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AIX AMERICAS 2014: Aircraft manufacturers focused on pax more than airlines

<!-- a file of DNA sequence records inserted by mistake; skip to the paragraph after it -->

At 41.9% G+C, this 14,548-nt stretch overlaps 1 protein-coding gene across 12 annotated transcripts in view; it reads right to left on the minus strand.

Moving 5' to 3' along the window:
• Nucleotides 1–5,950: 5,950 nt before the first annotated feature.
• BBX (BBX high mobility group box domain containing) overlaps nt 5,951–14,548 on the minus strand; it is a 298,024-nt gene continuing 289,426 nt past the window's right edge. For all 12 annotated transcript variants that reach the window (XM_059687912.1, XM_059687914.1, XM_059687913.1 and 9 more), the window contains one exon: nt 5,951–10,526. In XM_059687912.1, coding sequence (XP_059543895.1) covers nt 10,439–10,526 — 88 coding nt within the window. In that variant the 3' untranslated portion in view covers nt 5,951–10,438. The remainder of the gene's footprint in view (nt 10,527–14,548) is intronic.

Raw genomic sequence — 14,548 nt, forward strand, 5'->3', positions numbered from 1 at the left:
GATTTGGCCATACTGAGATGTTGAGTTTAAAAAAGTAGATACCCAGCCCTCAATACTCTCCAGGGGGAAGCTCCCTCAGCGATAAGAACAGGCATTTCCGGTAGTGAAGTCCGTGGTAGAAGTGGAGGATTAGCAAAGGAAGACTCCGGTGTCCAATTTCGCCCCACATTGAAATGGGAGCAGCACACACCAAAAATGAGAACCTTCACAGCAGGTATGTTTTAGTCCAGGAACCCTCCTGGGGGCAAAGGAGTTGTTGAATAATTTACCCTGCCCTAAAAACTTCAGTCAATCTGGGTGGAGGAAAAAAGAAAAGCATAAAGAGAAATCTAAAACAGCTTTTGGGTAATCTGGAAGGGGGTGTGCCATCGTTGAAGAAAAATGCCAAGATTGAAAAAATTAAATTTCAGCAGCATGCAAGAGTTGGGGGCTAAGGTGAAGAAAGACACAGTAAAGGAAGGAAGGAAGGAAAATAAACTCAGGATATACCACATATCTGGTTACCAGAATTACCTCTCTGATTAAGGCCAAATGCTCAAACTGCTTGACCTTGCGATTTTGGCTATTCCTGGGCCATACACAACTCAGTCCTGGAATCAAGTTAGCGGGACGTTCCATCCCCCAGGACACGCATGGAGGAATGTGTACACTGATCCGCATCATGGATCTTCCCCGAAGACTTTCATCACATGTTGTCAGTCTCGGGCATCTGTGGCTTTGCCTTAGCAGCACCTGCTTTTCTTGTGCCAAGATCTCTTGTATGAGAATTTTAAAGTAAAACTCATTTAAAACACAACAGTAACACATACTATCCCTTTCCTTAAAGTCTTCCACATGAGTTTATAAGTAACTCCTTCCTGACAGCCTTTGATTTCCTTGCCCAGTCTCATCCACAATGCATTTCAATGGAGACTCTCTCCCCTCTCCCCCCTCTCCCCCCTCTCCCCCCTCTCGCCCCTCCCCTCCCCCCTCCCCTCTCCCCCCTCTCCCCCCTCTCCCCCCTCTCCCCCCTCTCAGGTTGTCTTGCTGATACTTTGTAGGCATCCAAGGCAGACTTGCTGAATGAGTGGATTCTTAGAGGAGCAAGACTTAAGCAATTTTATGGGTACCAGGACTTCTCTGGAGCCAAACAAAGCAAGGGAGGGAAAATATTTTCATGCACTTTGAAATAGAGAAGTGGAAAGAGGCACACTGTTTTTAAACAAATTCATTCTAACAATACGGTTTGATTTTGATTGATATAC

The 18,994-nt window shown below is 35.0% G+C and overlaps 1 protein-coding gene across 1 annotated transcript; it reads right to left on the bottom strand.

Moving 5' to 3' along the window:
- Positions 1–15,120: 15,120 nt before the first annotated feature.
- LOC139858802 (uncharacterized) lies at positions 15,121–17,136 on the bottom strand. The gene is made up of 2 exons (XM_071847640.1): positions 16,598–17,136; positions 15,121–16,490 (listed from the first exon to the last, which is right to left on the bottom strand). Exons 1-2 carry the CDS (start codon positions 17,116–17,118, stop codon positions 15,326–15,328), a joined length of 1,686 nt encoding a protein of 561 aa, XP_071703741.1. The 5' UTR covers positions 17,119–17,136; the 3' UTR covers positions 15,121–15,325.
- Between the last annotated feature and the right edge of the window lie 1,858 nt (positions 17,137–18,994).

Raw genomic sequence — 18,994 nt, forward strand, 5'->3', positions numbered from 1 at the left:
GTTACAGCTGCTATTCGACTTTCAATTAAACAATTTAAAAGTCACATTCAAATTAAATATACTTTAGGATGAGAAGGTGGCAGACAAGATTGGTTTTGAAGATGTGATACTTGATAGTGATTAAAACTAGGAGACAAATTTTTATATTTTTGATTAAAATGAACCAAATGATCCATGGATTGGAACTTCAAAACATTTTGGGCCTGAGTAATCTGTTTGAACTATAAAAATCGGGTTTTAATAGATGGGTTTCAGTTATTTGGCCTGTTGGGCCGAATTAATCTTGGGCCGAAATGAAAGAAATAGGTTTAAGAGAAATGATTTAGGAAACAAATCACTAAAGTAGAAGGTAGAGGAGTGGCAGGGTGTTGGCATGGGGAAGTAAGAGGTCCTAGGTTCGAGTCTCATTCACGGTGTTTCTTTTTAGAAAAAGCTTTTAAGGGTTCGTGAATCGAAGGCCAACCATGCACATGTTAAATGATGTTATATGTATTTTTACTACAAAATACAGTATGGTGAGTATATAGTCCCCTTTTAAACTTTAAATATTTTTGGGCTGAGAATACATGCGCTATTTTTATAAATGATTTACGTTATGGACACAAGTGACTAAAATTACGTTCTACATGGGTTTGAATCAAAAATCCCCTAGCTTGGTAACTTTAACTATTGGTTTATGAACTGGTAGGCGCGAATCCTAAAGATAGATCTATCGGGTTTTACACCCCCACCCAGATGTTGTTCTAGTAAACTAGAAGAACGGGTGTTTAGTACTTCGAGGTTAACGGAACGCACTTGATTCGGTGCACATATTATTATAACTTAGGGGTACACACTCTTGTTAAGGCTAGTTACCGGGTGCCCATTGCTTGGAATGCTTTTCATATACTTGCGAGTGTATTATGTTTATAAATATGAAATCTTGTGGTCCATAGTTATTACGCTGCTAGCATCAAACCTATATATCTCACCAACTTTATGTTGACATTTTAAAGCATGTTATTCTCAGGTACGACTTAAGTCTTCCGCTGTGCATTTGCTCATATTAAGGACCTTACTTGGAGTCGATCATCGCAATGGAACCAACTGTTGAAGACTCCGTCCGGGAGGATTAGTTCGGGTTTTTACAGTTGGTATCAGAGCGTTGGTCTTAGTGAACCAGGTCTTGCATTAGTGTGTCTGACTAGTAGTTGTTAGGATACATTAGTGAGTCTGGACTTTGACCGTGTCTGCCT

During one of the panel discussions at Aircraft Interiors Expo (AIX) Americas in Seattle, airlines and aircraft manufacturers attempted to shed light on topics such as the current recline wars in the U.S.Seat manufacturers such as Zodiac seem caught in the middle, having created what they say are more comfortable seats, even if they are narrower (which is a big complaint among passengers).Jim Cangiano, VP of sales and marketing at Recaro Aircraft Seating Americas, indicated that while seats used to look more comfortable, often they weren’t. He claimed that seats today are more ergonomically designed to accommodate passengers, saying that in reality the “fixed living space” of the seat hasn’t changed that much.Boeing’s regional director of passenger satisfaction and revenue, Kent Craver, seemed to agree, noting that the problem may not be seats are getting smaller, but passengers getting bigger.However, during the conference both Boeing, also represented by its director of brand and advertising, Jeff Robinson, and Airbus, represented by Paul Edwards, head of industrial design, remarked that passengers themselves were the ultimate customer, rather than airlines.Robinson said the aim now was to bring back the magic of flight. He explained, “Flight has become such a negative experience, in which you endure a flight. But when you think of your first flight it was magical. We want to bring that magical experience back. Our big question is what can we do to drive a different experience, to boost the entire industry; that the airlines can’t screw up. We need to design a passenger friendly fuselage, window treatments, altitude, to which an airline can then layer on their brand experience.”Contributing to this is the new holistic approach to design, said VP of Zodiac Aerospace, Jean-Marie Daout. “Industry consolidation has allowed us to work more closely with component manufacturers and OEMs on the entire cabin experience. We can now integrate seats and lavs and the entire interior.”In describing their new philosophies, Airbus, Boeing and Zodiac used four words – customisation, revolutionary and customer centric. “We are looking for a way to dramatically and positively change the way the world flies,” said Robinson. “We are revolutionising the industry for the betterment of the passenger.”Edwards agreed, “If you get it right for the consumer, you get it right.”One wonders if Robinson’s caution about airlines screwing up the experience was aimed at the airlines’ focus on the front of the aircraft. Billions of dollars have been invested in making the business and first class experience more luxurious to justify the thousands of dollars needed to enter that rarified air. Seemingly lost is the economy passenger, which is where air rage occurs.There was a glimmer of hope for the huddled masses at the back, however. Mark Krolick, United’s director of marketing and product development, noted that for the past few years the battleground has been around business class, but today and into the future it will be around the economy plus sector. “We are seeing the tide turn from the premium to the economy, as businesses tell their travelers they won’t pay for business, but will pay for economy plus.”Kathryn Creedy, reporter, Inflight / Inflight-Online.comSeattle, USA

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